Cerebras CS-1 – the smallest supercomputer for artificial intelligence, built on the basis of the largest processors

At Supercomputing 2019, held recently in Denver, USA, Cerebras Systems introduced a supercomputer designed for artificial intelligence systems, which is based on the largest processor to date. The computing power of this supercomputer, CS-1, is equivalent to the computing power of a system consisting of hundreds of computer racks filled with GPUs consuming hundreds of kilowatts of energy. At the same time, the dimensions of the CS-1 system make up one third of the size of a standard rack, and it consumes only 17 kW.

“The CS-1 system is the fastest computer for artificial intelligence,” says Andrew Feldman, founder and CEO of Cerebras Systems. “Our previous generation system built on the basis of Google TPU tensor processors takes ten racks and consumes 100 kilowatts, while providing only one third of the processing power of the CS-1 system.

The CS-1 supercomputer is designed to accelerate the learning process of large neural networks, a process that can take weeks to complete under normal conditions. Powered by a processor of 400 thousand cores, the CS-1 supercomputer must cope with similar tasks in minutes and even seconds. However, the architecture features of this system make it impossible to demonstrate its performance using standard tests, for example MLPerf, instead Cerebras Systems gives its potential customers the opportunity to see for themselves by training their own models of neural networks on a dedicated CS-1 computer.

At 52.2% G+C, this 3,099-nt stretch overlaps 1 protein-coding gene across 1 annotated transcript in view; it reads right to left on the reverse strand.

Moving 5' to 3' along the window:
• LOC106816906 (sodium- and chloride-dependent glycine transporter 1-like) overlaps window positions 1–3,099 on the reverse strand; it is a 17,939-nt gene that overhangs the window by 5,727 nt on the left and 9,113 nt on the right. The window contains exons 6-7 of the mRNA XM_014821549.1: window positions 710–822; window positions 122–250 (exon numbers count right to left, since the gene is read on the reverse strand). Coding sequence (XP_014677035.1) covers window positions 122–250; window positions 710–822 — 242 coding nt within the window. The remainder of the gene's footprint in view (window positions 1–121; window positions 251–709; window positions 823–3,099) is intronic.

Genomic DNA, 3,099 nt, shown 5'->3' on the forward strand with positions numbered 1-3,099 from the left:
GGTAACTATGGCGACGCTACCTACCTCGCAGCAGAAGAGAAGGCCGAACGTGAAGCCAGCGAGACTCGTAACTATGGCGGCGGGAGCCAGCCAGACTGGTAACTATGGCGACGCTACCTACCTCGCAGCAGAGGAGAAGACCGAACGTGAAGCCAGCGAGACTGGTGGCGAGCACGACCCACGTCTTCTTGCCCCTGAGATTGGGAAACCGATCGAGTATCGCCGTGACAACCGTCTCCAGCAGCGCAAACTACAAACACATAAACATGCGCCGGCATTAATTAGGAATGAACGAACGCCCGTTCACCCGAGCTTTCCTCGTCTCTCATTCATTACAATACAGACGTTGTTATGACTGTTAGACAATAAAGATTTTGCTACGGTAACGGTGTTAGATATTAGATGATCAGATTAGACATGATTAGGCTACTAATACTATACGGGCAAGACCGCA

We can say that this approach paid off, and the first customer who already had their own CS-1 supercomputer at their disposal was the Argonne National Labs, and the next system would be sent to the Lawrence Livermore National Laboratory.

The CS-1 system runs the standard Pytorch and Tensorflow software, which is optimized as much as possible for the architecture of this system. Moreover, the features of this architecture make it easy to increase the power of the system by connecting several systems in parallel. As part of the experiment, 32 CS-1 systems were connected in parallel at Cerebras Systems and received a 32-fold increase in computing power.

Structure computer CS-1

“This distinguishes our architecture from architectures based on GPUs and central processors,” says Feldman, “when you group GPUs in a cluster, its behavior is different from the behavior of a single computing system. Despite all efforts, the behavior of the cluster remains total behavior a lot of small computers”.

The first areas in which CS-1 supercomputers will be used will be research aimed at finding a cure for cancer, which is carried out by specialists of the National Cancer Institute. After that, astronomers will receive a supercomputer, which will begin to simulate the behavior of black holes that are in the process of collision, and gravitational waves that are produced in this collision. Note that a task similar to the first of the above was already somehow solved in the past, and 1024 nodes out of 4,392 nodes of Theta supercomputer were involved for a long time to solve it.